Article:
New figures from the British Bankers' Association show that the total number of mortgage approvals rose to more than 82,000 in January, with approvals for purchases as opposed to for remortgaging or other secured lending at 49,972.
This represents the highest figure since September 2007, when the number of home purchase loans approved was 54,115.
Total mortgage lending by the BBA's members was 38 per cent higher in January than a year ago while the number of mortgages for home buyers which were approved, but not yet lent, was up 57 per cent.
Richard Sexton, director of e.surv chartered surveyors, said: "Demand is strong from the top to the bottom of the market. First-time buyers are keen to lock into cheap deals and get on the ladder. Help to Buy is encouraging renters to get onto the property ladder. In the North East & Cumbria and the North West in particular, the scheme is needed to help cash-strapped borrowers get on the ladder."
Adrian Anderson, director of mortgage broker Anderson Harris, added: "Mortgage lending is no doubt higher as a result of Government initiatives, but also on the back of other lenders following suit and matching the Help to Buy deals out there.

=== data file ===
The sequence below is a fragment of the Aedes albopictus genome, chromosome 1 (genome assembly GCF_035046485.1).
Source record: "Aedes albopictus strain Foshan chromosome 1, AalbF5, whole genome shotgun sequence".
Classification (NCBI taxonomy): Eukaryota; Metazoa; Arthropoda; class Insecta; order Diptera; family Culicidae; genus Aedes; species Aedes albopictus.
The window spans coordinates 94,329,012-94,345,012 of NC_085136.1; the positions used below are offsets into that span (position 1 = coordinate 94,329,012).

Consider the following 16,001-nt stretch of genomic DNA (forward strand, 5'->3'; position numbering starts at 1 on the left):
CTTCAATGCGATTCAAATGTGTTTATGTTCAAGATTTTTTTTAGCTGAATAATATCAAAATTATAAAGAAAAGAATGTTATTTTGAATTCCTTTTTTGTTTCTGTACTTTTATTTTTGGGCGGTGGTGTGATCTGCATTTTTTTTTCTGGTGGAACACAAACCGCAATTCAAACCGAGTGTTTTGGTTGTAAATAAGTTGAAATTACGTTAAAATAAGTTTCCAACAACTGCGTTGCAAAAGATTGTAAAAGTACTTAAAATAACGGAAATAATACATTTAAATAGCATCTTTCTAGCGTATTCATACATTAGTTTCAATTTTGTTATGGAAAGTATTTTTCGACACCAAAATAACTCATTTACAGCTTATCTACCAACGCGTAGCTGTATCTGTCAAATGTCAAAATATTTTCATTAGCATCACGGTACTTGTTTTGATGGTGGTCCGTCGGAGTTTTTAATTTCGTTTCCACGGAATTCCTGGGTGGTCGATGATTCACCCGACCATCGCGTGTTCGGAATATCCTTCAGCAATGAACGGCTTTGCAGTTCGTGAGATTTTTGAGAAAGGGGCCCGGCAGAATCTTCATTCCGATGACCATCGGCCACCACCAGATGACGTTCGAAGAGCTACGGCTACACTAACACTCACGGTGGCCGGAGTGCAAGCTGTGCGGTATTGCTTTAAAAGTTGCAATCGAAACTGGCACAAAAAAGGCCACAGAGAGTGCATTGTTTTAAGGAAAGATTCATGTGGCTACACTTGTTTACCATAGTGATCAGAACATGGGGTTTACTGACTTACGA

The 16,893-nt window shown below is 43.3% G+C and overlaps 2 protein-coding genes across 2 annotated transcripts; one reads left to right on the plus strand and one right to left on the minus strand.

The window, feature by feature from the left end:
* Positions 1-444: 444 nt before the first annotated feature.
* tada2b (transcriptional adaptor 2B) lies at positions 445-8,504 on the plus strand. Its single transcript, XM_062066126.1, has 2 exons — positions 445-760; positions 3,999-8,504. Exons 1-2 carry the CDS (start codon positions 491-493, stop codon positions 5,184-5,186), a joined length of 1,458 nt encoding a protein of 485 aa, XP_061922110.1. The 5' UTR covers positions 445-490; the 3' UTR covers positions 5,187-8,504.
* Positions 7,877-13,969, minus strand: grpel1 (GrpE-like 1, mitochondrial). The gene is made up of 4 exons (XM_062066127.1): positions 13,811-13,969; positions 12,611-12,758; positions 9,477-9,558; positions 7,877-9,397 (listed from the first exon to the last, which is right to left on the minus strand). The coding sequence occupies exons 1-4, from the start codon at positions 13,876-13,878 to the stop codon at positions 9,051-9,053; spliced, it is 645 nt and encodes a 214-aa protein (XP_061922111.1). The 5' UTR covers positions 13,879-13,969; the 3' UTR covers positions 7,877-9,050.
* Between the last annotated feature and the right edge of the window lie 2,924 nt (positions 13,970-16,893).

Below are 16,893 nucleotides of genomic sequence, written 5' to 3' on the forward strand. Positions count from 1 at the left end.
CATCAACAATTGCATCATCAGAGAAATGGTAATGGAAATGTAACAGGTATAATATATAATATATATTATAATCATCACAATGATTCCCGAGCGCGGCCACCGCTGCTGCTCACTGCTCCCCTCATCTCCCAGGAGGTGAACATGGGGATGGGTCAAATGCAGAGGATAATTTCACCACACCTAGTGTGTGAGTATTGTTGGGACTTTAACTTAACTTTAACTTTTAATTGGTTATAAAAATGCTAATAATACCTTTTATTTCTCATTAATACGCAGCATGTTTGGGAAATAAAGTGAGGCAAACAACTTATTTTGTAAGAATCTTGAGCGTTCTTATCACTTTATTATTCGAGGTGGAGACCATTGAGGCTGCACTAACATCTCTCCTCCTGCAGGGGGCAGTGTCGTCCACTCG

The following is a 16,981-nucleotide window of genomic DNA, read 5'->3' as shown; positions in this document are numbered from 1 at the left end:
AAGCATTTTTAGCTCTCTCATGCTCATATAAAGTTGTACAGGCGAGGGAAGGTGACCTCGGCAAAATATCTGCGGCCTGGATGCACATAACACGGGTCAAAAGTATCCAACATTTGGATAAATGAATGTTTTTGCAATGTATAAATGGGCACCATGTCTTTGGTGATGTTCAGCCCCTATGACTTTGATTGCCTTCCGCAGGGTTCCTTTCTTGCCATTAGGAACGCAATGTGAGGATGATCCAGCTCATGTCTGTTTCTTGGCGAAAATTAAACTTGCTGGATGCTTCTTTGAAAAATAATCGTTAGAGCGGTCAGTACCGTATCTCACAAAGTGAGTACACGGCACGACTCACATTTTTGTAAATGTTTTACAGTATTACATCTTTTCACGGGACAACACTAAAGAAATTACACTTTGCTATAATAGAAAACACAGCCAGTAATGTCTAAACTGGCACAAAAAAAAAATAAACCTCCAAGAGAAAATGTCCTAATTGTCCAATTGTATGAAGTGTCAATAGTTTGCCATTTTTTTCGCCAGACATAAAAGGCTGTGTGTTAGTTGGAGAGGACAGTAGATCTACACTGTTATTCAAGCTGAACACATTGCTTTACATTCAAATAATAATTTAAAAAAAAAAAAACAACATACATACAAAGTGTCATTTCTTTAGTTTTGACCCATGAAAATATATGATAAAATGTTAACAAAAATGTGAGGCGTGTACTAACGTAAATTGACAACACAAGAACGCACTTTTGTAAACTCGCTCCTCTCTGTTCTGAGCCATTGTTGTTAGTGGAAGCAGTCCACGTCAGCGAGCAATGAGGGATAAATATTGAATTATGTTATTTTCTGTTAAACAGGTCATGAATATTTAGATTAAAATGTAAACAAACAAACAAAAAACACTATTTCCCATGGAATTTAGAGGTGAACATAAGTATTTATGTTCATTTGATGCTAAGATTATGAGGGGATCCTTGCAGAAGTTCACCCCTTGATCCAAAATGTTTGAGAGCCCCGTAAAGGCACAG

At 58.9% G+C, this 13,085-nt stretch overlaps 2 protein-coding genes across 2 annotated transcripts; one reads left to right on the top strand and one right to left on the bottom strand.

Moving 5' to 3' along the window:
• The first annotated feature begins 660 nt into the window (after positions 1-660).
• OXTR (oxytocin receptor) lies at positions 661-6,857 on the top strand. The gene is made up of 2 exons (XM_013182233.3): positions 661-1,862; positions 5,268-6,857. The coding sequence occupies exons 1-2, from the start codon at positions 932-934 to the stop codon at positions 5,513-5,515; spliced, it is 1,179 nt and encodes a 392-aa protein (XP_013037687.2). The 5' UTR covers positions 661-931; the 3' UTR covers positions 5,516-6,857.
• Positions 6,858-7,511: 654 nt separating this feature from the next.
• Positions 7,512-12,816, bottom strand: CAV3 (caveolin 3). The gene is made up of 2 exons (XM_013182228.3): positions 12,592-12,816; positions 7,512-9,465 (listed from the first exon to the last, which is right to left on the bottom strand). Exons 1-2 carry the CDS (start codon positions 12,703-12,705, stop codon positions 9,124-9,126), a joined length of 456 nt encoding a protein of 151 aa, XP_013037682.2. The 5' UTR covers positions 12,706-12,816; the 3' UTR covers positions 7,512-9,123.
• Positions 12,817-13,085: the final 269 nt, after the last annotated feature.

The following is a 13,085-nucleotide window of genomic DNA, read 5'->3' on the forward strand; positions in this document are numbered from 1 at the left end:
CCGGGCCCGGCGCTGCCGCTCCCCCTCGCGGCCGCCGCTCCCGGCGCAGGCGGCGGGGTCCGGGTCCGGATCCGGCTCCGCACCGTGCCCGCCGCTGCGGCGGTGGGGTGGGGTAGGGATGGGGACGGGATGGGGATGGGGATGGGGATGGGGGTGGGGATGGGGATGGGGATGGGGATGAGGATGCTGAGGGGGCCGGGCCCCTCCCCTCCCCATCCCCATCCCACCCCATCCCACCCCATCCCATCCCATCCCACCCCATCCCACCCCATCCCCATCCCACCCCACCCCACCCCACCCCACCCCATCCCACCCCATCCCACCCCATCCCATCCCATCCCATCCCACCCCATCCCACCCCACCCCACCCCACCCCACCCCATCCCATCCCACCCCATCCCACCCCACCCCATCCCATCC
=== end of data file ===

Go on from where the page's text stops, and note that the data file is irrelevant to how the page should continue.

"Remortgaging is high, stimulated by the fact that Funding for Lending money has enabled lenders to offer some of the lowest ever five year fixed rates. A lot of buyers have been able to take advantage of that. Borrowers sitting on high standard variable rates have jumped off and switched to lenders with more competitive rates."
Aspiring homebuyers with a five per cent deposit now have three times more options than before the Help to Buy mortgage guarantee launched, according to Genworth, the mortgage insurance provider.
Simon Crone, Genworth Vice President – Commercial Mortgage Insurance Europe, said: "The combination of commercial appetite, government support and private insurance take-up has transformed the outlook for first time buyers and reignited competition for low deposit mortgages. Just six months ago, a five per cent deposit left potential buyers stranded with very few options to choose from. But a tide of new products has brought confidence flooding back and has already had a visible impact on the number of loans approved.
"Whether or not borrowers focus on the Help to Buy product range or look beyond it for more options, the scheme’s galvanising effect means there are now far more choices and far better rates at 95% LTV to end their wait for a loan. High LTV lending is good for the economy and, with improved funding markets and government support, it can become a powerful tonic to support the wider recovery."